Sources revealed to the island that the report of the Commission investigating the dismantling of the sit-in which was before the General Command of the army in the Sudanese capital Khartoum indicated that the investigation included brigades in the rapid support forces, led by Mohamed Hamdan Hamidti, Vice-President of the Transitional Military Council.
The Sudanese Attorney General Alwaleed Mohammed received on Sunday the report of the Commission of Inquiry into the events of the sit-in, which took place on the third of June last, and resulted in the wounding and killing dozens of protesters.
The Attorney-General said in a statement to the Sudanese News Agency that he will announce some features of the report in a way that does not prejudice the conduct of justice. He stressed that the Commission of Inquiry has performed its work with complete independence, without any influence from any side.
The current committee was formed following the dissolution of another committee set up by the Attorney-General to investigate the pre-sit-in violence, including representatives of the armed forces, security, the prosecution and other relevant bodies.
The commission of inquiry set up by the Attorney General began questioning a number of witnesses in the events that took place in the sit-in square in front of the General Command in Khartoum one day before it was dissolved. Over the course of her working days, the Commission interviewed 20 witnesses and received video clips of the sit-in.
Earlier on Friday, the head of the Transitional Military Council, General Abdul Fattah al-Burhan, denied in media statements that the leaders of the council had been instructed to break the sit-in, but admitted that senior officers were involved in the operation.
On the other hand, the meetings of the Sudanese parties in Addis Ababa entered a critical stage, with reports of consensus on most outstanding issues. The meetings of the leaders of the Justice and Equality Movement, the Popular Movement - the Northern Sector, and the Revolutionary Front took place on Sunday.
A well-informed source, who participated in the meetings, revealed the compatibility between the Revolutionary Front and the forces of the Declaration of Freedom and Change on the general principles of transitional administration.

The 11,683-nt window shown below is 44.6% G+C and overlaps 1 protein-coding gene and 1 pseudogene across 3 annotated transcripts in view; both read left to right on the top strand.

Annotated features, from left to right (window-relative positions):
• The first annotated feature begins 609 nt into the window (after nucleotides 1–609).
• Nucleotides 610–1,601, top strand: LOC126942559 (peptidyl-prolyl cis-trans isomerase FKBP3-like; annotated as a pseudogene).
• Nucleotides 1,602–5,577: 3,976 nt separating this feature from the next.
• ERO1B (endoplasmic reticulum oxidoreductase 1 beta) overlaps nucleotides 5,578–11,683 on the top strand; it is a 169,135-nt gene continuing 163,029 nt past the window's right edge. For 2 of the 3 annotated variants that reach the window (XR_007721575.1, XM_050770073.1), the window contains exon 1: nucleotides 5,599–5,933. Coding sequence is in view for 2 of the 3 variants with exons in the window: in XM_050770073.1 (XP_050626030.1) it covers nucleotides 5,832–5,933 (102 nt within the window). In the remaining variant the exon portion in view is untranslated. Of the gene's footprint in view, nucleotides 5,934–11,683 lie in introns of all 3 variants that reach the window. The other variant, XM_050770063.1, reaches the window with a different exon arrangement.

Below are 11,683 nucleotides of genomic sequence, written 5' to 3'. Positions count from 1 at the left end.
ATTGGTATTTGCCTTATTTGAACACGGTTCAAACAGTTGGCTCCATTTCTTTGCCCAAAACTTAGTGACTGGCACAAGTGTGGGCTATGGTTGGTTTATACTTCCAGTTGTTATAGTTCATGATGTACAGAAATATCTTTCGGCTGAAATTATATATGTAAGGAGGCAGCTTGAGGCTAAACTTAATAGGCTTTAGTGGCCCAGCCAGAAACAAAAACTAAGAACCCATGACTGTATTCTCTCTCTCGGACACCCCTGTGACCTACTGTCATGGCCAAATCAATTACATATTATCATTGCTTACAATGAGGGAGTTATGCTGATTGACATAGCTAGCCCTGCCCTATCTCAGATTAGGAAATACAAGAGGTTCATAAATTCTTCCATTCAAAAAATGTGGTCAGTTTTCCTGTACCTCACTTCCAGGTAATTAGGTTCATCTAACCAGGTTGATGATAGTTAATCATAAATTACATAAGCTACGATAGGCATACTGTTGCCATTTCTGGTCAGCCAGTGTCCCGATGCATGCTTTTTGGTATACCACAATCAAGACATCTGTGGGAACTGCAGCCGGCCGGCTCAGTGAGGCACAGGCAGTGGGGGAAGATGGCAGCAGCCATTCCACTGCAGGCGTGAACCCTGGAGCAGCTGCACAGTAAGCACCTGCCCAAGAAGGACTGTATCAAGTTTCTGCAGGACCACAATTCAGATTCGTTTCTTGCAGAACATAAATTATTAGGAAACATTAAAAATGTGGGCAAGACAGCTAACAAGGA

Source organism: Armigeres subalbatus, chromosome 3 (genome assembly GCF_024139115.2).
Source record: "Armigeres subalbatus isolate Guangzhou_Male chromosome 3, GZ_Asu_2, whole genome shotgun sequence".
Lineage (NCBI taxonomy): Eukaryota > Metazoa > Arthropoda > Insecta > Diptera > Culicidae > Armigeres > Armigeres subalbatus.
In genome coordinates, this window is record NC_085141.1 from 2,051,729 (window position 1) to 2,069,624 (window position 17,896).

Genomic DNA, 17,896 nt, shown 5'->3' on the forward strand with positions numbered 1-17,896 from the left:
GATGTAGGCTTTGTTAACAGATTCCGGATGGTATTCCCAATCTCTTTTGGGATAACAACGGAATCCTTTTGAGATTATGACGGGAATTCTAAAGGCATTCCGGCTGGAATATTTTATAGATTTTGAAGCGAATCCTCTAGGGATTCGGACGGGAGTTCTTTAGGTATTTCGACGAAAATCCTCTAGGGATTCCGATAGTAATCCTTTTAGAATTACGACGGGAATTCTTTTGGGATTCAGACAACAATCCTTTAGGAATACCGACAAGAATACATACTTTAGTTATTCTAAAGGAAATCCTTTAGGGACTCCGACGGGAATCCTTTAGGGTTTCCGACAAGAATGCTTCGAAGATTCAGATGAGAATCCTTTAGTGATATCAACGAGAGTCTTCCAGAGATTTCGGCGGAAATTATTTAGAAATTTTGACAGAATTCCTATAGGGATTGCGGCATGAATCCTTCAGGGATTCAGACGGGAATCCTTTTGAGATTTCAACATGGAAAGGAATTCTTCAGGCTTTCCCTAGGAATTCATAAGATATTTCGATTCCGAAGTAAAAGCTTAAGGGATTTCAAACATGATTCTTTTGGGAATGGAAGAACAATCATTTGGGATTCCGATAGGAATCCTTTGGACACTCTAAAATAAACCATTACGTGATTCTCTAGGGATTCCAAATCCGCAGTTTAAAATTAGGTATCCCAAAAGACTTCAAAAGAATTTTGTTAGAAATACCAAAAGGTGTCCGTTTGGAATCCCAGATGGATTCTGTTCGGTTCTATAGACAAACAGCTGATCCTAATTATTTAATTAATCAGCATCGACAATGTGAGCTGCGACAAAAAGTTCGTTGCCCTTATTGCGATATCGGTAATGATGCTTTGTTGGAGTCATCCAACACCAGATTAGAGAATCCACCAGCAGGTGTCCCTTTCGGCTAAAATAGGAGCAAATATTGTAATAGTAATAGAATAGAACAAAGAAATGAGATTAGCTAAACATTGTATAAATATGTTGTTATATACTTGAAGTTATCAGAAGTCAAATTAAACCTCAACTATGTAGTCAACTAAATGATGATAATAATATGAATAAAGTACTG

"The differences between the parties are procedural and not substantive," Al-Jazeera correspondent Jibril Ibrahim was quoted as saying, adding that his movement "is determined to push for silencing the voice of the gun and promoting peace in Sudan."
According to informed sources, there is agreement to include the comments of the Front in the constitutional declaration that is expected to be signed later. The sources added that the two sides were still different on the issue of giving priority to the formation of the government or peace-building measures.
The political agreement on the transitional phase, in the most prominent items, stipulates the formation of a council of sovereignty (the highest authority in the Sudan) of 11 members, five of whom are chosen by the military council and five civilians chosen by the forces of change, as well as a civilian figure chosen by consensus between the parties.
A military member shall preside over the Council for a period of 21 months from the signing of the Agreement, followed by the Presidency of a civilian member for the remaining 18 months of the transitional period.
Dead and dead
On Sunday, the Central Sudan Doctors' Committee accused the SPLA of causing the death of a young man after being tortured during his detention in the central city of Dilling, condemning the practices of the security services against the citizens.
The committee said in a statement on its Facebook page that Hassan Sharafuddin died after his arrest three days ago and subjected to torture in the offices of the Security and Intelligence in the city of Dilling in the southern state of Kordofan.
The Committee did not clarify the circumstances and reasons for which Sharafuddin was arrested. "The practices of the hideous intelligence service continue to take the lives of citizens in illegal ways and not subject to fair trials."
Khartoum and several cities in the country on Sunday held protest vigils in solidarity with "victims of torture, rape and abuse" in response to a call by the forces of the Declaration of Freedom and Change.
Dozens of demonstrators held banners calling for justice and punishment for the victims of the violations. They also included the cities of Damazin, Sinar, Sinjah, Suki (southeast), Atbara (north) and Rabak (south).